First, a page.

Diplomacy, not war: New Iran nuclear talks seen

By Bradley Klapper

Associated Press

Published: Tuesday, March 6 2012 3:45 p.m. MST

German Foreign Minister Guido Westerwelle gives a statement on Iran in Berlin, Tuesday March 6, 2012. German Foreign Minister Guido Westerwelle called for a diplomatic solution to the Mideast impasse. "A nuclear-armed Iran must be prevented," he said.

Maja Hitij, AP Photo/dapd

WASHINGTON — Alarmed by rising talk of war, the United States, Europe and other world powers announced Tuesday that bargaining will begin again with Iran over its fiercely disputed nuclear efforts. Tehran, for its part, invited inspectors to see a site suspected of secret atomic weapons work.

In Washington, President Barack Obama declared he had been working to avert war with Iran during intensive meetings with Israeli Prime Minister Benjamin Netanyahu this week. Israel, fearing the prospect of a nuclear Iran, has been stressing a need for possible military action, but Obama said sanctions and diplomacy were already working.

The president rebuffed Republican critics, who say his reluctance to attack Iran is a sign of weakness, holding up the specter of more dead Americans in another Mideast war.

"When I see the casualness with which some of these folks talk about war, I'm reminded of the costs involved in war," Obama said. "This is not a game. And there's nothing casual about it."

Although Obama's remarks were suffused with American election-year politics — they came the same day as the biggest batch of Republican primaries to choose his opponent in November — he spoke for capitals around the world in warning that "bluster" and posturing to appear tough on Iran could edge the world closer to an avoidable war.

European Union foreign policy chief Catherine Ashton said the five permanent members of the U.N. Security Council and Germany had agreed to a new round of nuclear talks with Iran more than a year after suspending them in frustration.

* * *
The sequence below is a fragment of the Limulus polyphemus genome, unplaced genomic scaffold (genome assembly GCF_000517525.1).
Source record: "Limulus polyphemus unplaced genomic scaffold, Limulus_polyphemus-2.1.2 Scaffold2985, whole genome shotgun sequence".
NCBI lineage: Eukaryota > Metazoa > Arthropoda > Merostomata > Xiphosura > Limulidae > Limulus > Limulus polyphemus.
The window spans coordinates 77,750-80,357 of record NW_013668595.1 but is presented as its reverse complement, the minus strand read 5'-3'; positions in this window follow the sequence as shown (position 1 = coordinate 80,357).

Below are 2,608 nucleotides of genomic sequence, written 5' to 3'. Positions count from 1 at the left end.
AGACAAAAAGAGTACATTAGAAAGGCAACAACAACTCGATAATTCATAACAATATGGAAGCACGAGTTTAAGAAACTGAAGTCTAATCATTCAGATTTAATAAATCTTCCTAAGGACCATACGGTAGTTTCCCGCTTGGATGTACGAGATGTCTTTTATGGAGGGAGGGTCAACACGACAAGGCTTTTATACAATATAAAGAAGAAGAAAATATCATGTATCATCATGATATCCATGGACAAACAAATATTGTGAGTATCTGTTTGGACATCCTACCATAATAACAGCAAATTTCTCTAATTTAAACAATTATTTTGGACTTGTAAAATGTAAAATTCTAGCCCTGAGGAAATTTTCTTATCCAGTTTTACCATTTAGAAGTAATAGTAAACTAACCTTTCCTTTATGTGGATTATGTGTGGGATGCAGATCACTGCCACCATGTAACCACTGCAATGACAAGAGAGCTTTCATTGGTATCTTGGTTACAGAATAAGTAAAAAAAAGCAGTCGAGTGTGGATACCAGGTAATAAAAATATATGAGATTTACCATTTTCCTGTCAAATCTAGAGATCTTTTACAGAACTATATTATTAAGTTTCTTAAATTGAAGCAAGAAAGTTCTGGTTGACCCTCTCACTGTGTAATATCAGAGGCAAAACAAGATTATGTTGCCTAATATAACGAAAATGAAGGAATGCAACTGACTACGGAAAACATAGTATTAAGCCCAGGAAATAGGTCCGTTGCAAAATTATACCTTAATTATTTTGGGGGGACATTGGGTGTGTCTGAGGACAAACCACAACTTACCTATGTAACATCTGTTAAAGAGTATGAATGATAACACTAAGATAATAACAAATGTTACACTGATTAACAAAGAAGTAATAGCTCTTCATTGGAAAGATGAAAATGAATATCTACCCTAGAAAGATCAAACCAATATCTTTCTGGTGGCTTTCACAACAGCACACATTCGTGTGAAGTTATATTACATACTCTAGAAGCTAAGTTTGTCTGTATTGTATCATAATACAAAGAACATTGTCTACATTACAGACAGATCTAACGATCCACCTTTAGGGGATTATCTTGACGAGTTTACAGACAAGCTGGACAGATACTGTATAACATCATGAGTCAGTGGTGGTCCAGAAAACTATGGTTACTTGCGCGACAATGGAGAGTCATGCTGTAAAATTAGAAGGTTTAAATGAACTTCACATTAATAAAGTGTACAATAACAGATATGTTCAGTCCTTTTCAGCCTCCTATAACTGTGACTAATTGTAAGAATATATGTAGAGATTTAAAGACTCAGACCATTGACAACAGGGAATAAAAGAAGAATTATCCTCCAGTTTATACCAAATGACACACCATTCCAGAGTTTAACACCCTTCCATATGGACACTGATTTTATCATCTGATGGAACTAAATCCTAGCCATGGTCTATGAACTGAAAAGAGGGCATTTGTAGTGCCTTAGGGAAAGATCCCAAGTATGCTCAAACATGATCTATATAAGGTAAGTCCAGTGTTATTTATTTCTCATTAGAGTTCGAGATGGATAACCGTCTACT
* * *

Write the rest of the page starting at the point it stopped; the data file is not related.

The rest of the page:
Previous talks have not resolved international suspicions that Iran is engaging in a nuclear energy program as cover for an eventual plan to build a bomb. On a practical level, the negotiating group also has failed to strike a deal for Iran to stop enriching uranium that might one day be turned into bomb fuel.

The rush to diplomacy was partly an answer to increasingly hawkish rhetoric from Israel, which is publicly considering a military strike on Iranian nuclear facilities this spring. Obama and Western allies say such a strike would be risky and premature, and that there is still time to persuade Iran that it is better off without nuclear weapons.

Iran insists that its program is only for energy production and other peaceful purposes.

In sitting down with Iran, Ashton said negotiators want "constructive dialogue" that will deliver real progress in resolving the international community's long-standing concerns on its nuclear program."

The time and venue of the new talks have not been set.

Iran has a history of agreeing to talks or other concessions when it feels under threat, and Western leaders have grown skeptical that Iran will bargain in good faith..

Following gatherings in five-star European hotels, Iran often publicly rejects pressure but privately agrees to small compromises. Diplomats return home to consult their presidents and prime ministers, and Iran, the theory goes, presses on with its nuclear development work.

However, initially mild economic sanctions on Iran have grown stronger and more difficult for the government to circumvent. The oil-rich country is still able to sell its oil, mostly in Asia, but labors under severe banking restrictions that will get far tougher this summer. Europe also imposed an unprecedented oil embargo on Iran, to take effect in July.

Obama and others said diplomacy and such sanctions should be given more time

Iran appeared to partially answer concerns Tuesday from the U.N.'s International Atomic Energy Agency that it has something to hide, by announcing long-sought access to its Parchin military complex southeast of Tehran. The IAEA has singled out the complex, which Iran had long refused to open for inspection.

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